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Creatures that are summoned via the Summon Monster Spell; can they successfully hit and or damage creatures that require a +1 magical weapon or better to hit? In other words do a summoned creature's attacks count as magic for the purpose of bypassing DR?

The scenario was that a magic user cast the spell 'Summon Monster I' and summoned an eagle in an effort to distract a wraith that was killing a fellow party member. The other party members fighting the wraith were unable to hit it, save for a Paladin carrying a +1 sword. The question was then raised whether the summoned eagle could successfully attack said wraith or not.

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@user9888 It was incorrect by the rules-as-written, but you also ruled well for your game, I think: low-level parties frequently cannot handle incorporeal monsters at all unless the monster is Undead and they have a Cleric. Opening up more ways to deal with incorporeal creatures is, I think, good for the game. Though of course it’s really the mundane types, rather than the wizard, who needs more options. –  KRyan Nov 23 '13 at 18:07

3 Answers 3

No, a summoned creature's attacks do not automatically count as magic for the purpose of bypassing DR (or hitting incorporeal creatures or anything else). Specific creatures you summon may have this ability, of course, especially if they have DR/magic their natural attacks will bypass magic DR.

Summoned creatures with an alignment subtype will bypass alignment DR, but this does not apply to the creatures with a fiendish/celestial template because though they have DR/alignment they don't have an alignment subtype.

See Damage Reduction on d20PFSRD for more details.

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Where does it say in the rules that having DR/magic causes your natural attacks to bypass magic DR? Surely that would be a property of attack not defense. –  Tim B Jul 31 at 13:55
    
Go read at the provided link - it's in there. –  mxyzplk Jul 31 at 20:20
    
Ahh, found it. It's specific to magic weapons and I was looking for something covering silver/etc which is not covered. So DR/Magic makes you count as magic but DR/Silver does not make you count as silver. –  Tim B Jul 31 at 20:45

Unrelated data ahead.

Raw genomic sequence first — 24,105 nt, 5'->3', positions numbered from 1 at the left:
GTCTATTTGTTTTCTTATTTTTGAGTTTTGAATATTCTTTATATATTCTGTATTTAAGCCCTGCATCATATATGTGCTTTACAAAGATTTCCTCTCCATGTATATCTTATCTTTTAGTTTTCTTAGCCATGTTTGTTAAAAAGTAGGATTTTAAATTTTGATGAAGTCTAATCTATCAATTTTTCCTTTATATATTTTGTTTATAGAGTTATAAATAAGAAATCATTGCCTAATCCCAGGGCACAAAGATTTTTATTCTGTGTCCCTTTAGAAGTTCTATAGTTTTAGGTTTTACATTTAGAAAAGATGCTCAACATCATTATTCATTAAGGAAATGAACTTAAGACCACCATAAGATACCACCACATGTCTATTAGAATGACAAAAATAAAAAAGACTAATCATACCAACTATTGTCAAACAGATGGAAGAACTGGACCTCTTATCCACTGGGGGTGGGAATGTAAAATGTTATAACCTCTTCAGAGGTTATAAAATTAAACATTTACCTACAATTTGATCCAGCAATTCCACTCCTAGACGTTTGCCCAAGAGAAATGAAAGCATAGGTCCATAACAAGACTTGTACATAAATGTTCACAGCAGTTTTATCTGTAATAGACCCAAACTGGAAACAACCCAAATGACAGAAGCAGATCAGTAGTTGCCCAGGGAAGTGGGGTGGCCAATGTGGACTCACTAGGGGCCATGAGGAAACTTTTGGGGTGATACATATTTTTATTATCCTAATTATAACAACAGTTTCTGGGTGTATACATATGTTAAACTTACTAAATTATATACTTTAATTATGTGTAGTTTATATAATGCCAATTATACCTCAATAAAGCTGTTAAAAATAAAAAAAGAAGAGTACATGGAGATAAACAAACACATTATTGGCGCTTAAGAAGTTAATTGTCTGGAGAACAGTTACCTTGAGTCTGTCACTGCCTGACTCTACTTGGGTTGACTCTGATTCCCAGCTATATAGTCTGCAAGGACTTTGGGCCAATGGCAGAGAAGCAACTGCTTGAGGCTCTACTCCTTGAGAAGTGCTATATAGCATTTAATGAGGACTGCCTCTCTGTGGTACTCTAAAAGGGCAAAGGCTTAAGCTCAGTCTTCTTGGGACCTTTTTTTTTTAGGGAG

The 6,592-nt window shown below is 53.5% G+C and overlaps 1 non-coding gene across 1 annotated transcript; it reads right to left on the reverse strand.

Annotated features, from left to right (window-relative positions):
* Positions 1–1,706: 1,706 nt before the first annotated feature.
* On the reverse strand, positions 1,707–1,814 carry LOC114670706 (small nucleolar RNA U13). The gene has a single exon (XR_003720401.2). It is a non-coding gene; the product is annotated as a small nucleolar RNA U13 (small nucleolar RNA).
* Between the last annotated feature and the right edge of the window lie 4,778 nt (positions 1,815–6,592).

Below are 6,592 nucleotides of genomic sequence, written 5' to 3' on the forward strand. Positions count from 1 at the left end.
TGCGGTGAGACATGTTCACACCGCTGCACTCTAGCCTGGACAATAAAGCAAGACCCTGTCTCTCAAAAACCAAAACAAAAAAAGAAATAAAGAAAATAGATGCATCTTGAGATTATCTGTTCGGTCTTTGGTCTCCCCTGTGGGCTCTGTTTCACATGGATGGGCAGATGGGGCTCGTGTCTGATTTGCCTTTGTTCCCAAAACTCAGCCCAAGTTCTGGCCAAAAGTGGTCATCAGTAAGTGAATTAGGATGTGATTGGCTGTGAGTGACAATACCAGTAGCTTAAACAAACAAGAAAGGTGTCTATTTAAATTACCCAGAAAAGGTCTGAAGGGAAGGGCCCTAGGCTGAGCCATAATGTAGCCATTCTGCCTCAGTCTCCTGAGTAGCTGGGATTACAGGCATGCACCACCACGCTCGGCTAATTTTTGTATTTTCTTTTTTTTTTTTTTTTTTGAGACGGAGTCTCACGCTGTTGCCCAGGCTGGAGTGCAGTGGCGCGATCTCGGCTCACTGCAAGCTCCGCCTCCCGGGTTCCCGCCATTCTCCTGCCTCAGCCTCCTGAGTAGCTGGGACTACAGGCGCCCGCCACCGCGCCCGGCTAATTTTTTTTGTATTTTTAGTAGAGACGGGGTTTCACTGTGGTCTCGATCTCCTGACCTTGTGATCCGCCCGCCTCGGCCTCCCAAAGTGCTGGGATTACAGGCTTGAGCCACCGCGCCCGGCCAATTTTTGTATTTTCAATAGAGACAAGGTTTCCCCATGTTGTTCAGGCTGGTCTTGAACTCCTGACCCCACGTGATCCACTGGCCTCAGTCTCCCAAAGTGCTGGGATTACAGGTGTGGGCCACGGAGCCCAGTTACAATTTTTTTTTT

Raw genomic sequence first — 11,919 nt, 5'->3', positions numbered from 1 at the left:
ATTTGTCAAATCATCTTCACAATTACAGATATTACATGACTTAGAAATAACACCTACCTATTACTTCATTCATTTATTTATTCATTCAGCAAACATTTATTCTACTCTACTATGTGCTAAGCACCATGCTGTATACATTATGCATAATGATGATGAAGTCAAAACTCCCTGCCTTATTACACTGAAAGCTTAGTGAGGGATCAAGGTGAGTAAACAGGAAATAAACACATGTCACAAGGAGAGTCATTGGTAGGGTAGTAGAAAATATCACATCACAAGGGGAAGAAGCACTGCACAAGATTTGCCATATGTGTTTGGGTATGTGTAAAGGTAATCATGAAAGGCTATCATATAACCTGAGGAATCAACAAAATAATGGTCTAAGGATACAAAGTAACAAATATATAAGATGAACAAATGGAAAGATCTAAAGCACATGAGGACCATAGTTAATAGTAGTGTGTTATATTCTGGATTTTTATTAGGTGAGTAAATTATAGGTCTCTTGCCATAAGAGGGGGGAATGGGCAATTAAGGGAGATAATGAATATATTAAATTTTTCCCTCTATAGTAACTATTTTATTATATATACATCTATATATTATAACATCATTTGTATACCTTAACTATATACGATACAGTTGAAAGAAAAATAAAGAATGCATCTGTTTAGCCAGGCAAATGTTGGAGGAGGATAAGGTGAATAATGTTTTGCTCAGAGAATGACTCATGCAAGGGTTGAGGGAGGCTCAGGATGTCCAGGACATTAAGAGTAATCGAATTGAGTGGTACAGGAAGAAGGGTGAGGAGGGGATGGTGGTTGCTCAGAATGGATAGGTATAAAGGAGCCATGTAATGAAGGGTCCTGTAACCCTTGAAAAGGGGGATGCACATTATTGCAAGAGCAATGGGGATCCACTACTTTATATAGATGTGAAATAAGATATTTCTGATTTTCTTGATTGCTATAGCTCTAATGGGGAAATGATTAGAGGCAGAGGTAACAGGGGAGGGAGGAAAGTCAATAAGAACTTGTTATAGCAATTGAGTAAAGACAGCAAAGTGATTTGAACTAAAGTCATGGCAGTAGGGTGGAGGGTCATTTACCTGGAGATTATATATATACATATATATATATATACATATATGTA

No

A summoned creature’s presence is magical in nature; it can be dispelled and sent away. It does not, however, automatically gain magic bonuses to its attacks, or overcome magic-vulnerable defenses as if its weapons were magical. The creature can only do those things if it could normally, without being summoned.

It’s very difficult to cite a lack of a rule. The best I can do is to show you to the Summoning Rules:

Summoning: a summoning spell instantly brings a creature or object to a place you designate. When the spell ends or is dispelled, a summoned creature is instantly sent back to where it came from, but a summoned object is not sent back unless the spell description specifically indicates this. A summoned creature also goes away if it is killed or if its hit points drop to 0 or lower, but it is not really dead. It takes 24 hours for the creature to reform, during which time it can't be summoned again.

When the spell that summoned a creature ends and the creature disappears, all the spells it has cast expire. A summoned creature cannot use any innate summoning abilities it may have.

Those are the complete effects of summoning; nothing there says anything about overcoming defense against non-magical weaponry.

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Maybe

Summoning a creature does not impart the ability to bypass damage reduction as though attacking with a magical weapon to the summoned creature.

Some summoned creatures, however, may have the ability to hit as though wielding a magic weapon, inherently. They retain this ability; it really depends on the creature summoned.

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This answers the title, which is ambiguous. It fails to take into account the body of the question though, which clearly asks whether summoned creatures count as magic for DR only by virtue of being summoned. –  SevenSidedDie Nov 25 '13 at 21:02
    
I can see your concern, but nowhere in the question does it clearly ask if DR is bypassed purely on virtue of being summoned. Also, the first sentence of my answer pertains to that exact subject. –  Finni McFinger Nov 30 '13 at 17:06
    
Yes it does; second paragraph. To which "maybe" is incorrect. –  SevenSidedDie Nov 30 '13 at 17:27
    
My answer stands. If it was a creature that had the ability to hit as-if it were wielding a magic weapon, it would still be able to do that. As my answer states, it does not gain this ability from being summoned, but the answer is not categorically "no". It ultimately depends on the creature being summoned. –  Finni McFinger Dec 3 '13 at 21:15

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